Again, the fact that credit providers now have to provide standard (or 'pre-contract credit') information is an overall positive but, other than the format, that differs little from the current summary boxes which lenders provided, and continue to provide, on sign up.
The cooling off period is a welcome addition to borrowers' rights.
5. More information on applications
Let's move on to a couple of more questionable changes.
Under the Consumer Credit Directive, lenders are required to inform consumers if their application for credit has been declined on the basis of information obtained through a credit reference agency, even if it was only partly declined on that basis.
More than that, they have to specify which credit reference agency is involved and provide the consumer with their contact details.
In the overwhelming greyness of the directive this is one aspect which is black and white: "failure to do so is an offence for which the penalty is a fine."
This right, in the wording of the CCD, couldn't be clearer but, in our experience, it's not one that the lenders are fulfilling.
Again and again, our site users tell us that they've been refused credit and haven't been given any satisfying reason from the bank they applied to, even after specifically asking.
So far this is one of those ideas that's good on paper but badly needs to be implemented by the financial services industry.
6. More (and less) information on interest
Finally, let's look at one of the biggest changes this legislation has made, in the way credit is advertised.
The Consumer Credit Directive states that lenders are required to provide a 'representative example' of the cost of credit.
In the first instance, this meant that the way the 'representative APR' is calculated changed slightly to include mandatory fees and charges.
For example, a card with an annual fee of £75 (and a 19.9% p.a. standard variable rate) saw its representative APR increase from 32% to 34.5%.
Second, CCD rules stated that the representative rate should be available to at least 51% of applicants.
Before that, 'typical' APR meant that at least a third should receive the rate as it was advertised.
The representative APR is still based on the most common 'draw down method' (or, in plainer English, transaction).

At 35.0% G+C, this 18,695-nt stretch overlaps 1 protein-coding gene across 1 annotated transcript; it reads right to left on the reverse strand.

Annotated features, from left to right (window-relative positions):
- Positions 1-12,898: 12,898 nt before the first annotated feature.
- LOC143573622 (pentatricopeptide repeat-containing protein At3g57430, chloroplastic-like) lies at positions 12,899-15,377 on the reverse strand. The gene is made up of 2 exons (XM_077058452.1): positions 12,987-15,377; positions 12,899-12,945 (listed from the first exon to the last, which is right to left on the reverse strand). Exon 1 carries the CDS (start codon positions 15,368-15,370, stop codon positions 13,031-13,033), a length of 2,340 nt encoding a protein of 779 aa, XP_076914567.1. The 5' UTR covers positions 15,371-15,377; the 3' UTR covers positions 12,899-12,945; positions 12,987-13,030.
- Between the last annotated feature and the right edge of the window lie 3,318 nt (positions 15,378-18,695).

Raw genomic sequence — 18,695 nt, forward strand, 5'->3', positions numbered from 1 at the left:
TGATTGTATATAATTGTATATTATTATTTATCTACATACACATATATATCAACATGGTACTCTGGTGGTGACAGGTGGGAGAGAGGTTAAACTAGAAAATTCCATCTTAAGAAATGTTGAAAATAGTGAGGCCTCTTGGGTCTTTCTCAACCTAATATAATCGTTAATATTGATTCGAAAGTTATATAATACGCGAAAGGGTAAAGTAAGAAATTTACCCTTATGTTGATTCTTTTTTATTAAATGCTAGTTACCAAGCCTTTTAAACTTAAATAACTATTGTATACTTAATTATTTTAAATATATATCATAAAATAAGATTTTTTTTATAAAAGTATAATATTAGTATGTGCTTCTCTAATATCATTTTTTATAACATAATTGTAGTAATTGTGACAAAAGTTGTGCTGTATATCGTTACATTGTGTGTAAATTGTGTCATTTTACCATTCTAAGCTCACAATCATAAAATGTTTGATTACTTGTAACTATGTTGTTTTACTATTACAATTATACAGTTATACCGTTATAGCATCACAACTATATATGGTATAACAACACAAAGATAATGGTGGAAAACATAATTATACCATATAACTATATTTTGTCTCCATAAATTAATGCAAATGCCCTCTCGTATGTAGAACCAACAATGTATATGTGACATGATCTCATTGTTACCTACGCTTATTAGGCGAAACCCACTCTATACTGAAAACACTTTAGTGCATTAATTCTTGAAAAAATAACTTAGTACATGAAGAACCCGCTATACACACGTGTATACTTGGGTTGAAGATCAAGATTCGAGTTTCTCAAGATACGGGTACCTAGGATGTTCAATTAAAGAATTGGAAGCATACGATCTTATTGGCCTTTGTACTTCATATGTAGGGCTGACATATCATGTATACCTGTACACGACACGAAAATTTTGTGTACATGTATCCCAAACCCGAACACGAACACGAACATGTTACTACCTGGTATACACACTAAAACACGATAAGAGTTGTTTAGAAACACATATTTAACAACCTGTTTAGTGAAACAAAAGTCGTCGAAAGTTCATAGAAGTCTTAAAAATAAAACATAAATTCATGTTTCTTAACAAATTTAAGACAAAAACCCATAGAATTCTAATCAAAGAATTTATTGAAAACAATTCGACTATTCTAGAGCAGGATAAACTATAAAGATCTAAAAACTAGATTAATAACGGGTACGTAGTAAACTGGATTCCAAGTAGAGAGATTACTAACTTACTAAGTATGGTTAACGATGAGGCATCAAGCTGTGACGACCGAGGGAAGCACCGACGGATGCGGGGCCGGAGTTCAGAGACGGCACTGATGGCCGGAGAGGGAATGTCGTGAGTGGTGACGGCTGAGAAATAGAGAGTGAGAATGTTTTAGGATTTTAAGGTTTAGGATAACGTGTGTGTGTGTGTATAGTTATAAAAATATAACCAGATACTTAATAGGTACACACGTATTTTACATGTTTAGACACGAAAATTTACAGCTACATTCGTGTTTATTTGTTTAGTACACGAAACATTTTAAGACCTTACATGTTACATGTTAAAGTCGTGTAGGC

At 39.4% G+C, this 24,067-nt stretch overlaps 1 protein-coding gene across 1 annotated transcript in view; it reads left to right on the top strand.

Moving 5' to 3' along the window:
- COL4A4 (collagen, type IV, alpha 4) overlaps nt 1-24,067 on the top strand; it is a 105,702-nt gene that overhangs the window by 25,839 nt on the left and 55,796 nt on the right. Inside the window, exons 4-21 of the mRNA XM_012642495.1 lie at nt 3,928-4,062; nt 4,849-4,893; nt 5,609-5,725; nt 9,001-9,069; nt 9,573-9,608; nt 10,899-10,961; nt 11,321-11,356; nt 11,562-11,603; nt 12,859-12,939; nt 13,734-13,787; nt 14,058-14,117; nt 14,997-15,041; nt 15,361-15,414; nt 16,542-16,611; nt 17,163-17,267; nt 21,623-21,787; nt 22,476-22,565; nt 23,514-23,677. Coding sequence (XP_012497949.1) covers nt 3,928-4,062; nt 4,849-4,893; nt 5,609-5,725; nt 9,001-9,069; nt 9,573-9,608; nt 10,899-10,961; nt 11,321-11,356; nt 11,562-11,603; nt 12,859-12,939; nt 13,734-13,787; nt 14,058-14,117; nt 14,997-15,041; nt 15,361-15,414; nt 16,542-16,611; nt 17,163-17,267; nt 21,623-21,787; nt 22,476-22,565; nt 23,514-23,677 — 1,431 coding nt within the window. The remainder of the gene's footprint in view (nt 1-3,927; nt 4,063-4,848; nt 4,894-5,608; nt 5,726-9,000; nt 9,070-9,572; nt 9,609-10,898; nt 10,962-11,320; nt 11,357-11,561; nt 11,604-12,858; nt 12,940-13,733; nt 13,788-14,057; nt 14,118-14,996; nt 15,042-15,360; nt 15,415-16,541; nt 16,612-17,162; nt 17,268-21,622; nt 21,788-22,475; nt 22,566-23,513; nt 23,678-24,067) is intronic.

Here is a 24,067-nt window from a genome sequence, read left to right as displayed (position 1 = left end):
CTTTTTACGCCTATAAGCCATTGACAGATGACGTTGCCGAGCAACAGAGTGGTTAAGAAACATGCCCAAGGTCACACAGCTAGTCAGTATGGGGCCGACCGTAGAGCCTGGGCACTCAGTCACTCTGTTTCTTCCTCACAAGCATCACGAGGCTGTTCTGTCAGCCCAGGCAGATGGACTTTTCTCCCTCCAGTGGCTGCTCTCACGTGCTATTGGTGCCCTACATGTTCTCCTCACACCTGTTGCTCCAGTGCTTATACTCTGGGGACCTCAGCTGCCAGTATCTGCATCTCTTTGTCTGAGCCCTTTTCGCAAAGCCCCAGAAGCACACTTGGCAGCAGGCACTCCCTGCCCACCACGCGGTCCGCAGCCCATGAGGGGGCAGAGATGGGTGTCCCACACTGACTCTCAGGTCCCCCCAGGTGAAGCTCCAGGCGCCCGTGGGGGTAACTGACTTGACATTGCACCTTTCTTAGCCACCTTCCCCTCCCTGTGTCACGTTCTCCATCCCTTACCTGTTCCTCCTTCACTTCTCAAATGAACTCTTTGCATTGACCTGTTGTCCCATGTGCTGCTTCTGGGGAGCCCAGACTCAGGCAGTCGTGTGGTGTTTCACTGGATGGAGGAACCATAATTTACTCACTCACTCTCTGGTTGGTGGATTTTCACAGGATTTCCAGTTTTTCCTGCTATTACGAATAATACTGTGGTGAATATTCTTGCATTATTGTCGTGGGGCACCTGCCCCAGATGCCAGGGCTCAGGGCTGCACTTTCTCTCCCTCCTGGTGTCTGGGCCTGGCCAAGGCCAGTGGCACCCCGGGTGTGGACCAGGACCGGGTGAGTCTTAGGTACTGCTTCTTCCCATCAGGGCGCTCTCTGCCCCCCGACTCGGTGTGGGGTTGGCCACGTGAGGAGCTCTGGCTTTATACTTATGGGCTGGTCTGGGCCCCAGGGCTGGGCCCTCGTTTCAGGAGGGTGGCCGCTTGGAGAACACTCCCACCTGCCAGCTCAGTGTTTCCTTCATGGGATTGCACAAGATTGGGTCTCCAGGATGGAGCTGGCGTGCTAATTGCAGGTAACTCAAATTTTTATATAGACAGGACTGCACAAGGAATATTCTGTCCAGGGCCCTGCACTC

For credit cards, the most common draw down is purchases. But credit cardholders are under no obligation to use their card for purchases: the 'representative' rate doesn't include the cost of credit for balance transfers or cash withdrawals, for example.
Just as before, then, it hardly represents the cost of borrowing for every user.
The 15% drop in the number of applicants who can actually access the representative rate is even less useful.
Before February 2011 it was already widely suspected that lenders strayed significantly from the 66% rule since they were unable to predict the standard of applicants accurately in advance and they work on a principle of risk-based pricing which takes into account the applicant's credit history.
Now that they're often suspected to be straying from a 51% rule, then, this law has undoubtedly made the credit market more confusing.
"This is a backward step," said Vera Cottrell, policy adviser at consumer group Which?.
"Fewer consumers will be guaranteed to get the rate advertised. But there's nothing we could do about it because it was agreed at EU level."
Moreover, there is some evidence that it hasn't been implemented correctly.
In January 2012, EU researchers found that 80% of the UK credit advertisements they looked at - 38 out of 47 examples - were failing to meet CCD rules, some in ways that were misleading to consumers.
In May 2014 the UK financial regulator also released research showing that many credit providers were breaking rules on advertising their products.
Though enforcement action has been taken it's clear that there's been a big communication breakdown somewhere along the line.